Conservation Subdivisions

CONSERVATION SUBDIVISION REGULATIONS 

The Louisville Metro Planning Commission and Louisville Metro Council have recently adopted a new option for subdivision development.  The purpose of the Conservation Subdivisions Regulation is to achieve a balance between well-designed residential development, meaningful open space conservation, and natural resource protection in Louisville Metro.  The regulations serve as an alternative to conventional subdivisions as a form of residential development that fulfills multiple goals and objectives outlined in Cornerstone 2020. 

Conservation Subdivisions have been used by many communities in the Northeast and upper Midwest of the United States to conserve significant acreage of open space while accomodating subdivision growth pressures.  According to Randall Arendt, author of several books about conservation subdivisions, "Without controversial 'down-zoning', the same number of homes can be built in a less land-consumptive manner, allowing the balance of the property to be permanently protected and added to an interconnected network of community green spaces." 

ADVANTAGES

While conservation subdivision regulations are optional in any single family zoning district in Louisville Metro, the environmental and economic advantages should incentivize the development community to use this tool.  The advantages to this form of design include:

  • Provides flexibility for planners and developers to design development layouts that can accommodate development as well as achieve environmental or land preservation goals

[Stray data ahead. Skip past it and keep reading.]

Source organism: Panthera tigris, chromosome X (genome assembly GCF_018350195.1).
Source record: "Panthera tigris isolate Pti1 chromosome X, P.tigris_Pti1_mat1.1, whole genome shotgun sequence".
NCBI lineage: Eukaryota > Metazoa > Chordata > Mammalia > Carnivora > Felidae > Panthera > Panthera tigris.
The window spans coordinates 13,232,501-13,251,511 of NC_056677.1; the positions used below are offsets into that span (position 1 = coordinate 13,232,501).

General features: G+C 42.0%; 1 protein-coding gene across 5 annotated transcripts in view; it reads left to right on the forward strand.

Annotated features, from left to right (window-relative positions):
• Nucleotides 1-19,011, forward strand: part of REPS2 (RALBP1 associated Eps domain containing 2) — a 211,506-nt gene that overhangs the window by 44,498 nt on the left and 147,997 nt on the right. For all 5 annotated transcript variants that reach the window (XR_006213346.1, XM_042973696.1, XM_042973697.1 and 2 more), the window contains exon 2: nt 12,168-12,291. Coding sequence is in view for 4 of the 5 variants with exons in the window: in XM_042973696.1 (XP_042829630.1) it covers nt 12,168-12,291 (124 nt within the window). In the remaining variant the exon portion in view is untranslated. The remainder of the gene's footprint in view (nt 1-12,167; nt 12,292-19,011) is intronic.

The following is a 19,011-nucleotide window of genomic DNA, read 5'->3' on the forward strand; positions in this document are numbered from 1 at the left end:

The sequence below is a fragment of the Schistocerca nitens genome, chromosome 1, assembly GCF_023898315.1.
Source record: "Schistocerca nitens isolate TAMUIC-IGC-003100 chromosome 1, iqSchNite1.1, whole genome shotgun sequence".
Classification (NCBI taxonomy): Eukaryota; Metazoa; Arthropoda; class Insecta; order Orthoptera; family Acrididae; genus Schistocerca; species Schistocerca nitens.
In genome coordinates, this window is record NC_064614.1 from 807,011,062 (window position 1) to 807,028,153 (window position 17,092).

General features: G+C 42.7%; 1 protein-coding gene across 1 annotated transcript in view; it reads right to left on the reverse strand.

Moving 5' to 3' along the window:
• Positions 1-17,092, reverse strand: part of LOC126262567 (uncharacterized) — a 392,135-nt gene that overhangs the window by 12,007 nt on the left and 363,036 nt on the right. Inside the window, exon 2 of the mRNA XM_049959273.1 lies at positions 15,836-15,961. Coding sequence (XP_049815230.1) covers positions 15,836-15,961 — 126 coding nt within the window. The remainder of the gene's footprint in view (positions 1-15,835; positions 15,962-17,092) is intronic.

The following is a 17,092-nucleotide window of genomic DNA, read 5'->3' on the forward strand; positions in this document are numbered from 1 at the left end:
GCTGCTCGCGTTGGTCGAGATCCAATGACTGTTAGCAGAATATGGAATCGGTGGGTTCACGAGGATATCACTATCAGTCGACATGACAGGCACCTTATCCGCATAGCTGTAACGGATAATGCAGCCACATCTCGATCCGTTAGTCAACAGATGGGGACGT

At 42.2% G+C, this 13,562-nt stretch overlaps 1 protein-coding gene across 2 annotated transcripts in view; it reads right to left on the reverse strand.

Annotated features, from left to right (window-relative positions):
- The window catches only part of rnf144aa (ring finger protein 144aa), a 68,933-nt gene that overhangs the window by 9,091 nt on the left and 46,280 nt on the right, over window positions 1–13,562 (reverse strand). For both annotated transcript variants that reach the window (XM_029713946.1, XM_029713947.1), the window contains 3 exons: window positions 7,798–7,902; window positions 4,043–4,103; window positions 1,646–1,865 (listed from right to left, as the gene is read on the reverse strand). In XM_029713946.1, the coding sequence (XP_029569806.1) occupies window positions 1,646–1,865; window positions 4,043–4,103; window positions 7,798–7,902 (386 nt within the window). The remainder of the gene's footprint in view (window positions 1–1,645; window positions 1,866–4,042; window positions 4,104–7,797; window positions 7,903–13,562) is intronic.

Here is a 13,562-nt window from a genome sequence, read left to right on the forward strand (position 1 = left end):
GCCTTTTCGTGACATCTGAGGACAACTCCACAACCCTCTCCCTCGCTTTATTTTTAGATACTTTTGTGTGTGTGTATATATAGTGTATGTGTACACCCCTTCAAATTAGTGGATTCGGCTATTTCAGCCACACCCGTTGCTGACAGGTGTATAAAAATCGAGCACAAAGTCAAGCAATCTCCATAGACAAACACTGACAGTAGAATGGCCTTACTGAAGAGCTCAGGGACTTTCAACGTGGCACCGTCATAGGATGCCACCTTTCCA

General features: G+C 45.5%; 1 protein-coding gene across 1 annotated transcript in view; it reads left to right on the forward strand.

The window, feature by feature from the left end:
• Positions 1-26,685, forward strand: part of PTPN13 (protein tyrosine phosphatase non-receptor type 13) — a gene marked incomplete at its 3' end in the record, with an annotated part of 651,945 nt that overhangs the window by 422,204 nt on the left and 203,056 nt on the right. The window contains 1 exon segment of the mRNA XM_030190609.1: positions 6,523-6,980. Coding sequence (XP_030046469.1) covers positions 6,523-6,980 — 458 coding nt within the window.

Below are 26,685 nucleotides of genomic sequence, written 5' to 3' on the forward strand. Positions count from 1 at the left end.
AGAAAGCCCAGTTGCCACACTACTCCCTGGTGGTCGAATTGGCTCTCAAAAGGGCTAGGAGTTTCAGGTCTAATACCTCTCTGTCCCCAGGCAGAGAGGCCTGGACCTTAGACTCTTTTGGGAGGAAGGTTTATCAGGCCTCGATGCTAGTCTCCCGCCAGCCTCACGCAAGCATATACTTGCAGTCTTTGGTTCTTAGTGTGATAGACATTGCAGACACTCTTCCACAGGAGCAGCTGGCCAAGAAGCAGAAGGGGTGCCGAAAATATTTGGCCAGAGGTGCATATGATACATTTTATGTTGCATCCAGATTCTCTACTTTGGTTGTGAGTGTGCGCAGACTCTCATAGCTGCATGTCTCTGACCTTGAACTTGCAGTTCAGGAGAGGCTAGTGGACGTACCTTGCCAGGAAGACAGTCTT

• Preserve significant tracts of open space while still preserving development values
  • Protects significant natural resources, such as farmland, historic buildings, woodlands, and streams
  • Preserves the rural character
  • Encourages passive recreational uses, such as hiking and biking
  • Reduces demand for new open spaces and parks
  • Open space buffers between homes and adjacent agricultural uses
  • Reduces stormwater runoff
  • Reduces the development costs for the developer and home buyer
  • Fosters a sense of community through shared spaces
  • Reduces the amount of road paving through lot clustering


APPROVED REGULATION

Conservation Subdivision Regulations, Chapter 7 Part 11.

ADDITIONAL INFORMATION

Economic Benefits Fact Sheet
Conservation Subdivision Flier

Conventional subdivision design often provides little or no common interconnected open space or community facilities. 

The same parcel developed, however, half of the land is preserved as open space.  Conservation Subdivisions provide the opportunity to protect unique historic and environmental features of the property. 

Historic farm paths and meadows, such as this image from the Floyds Fork area of eastern Jefferson County, are ideal features to preserve as a part of a conservation subdivision design.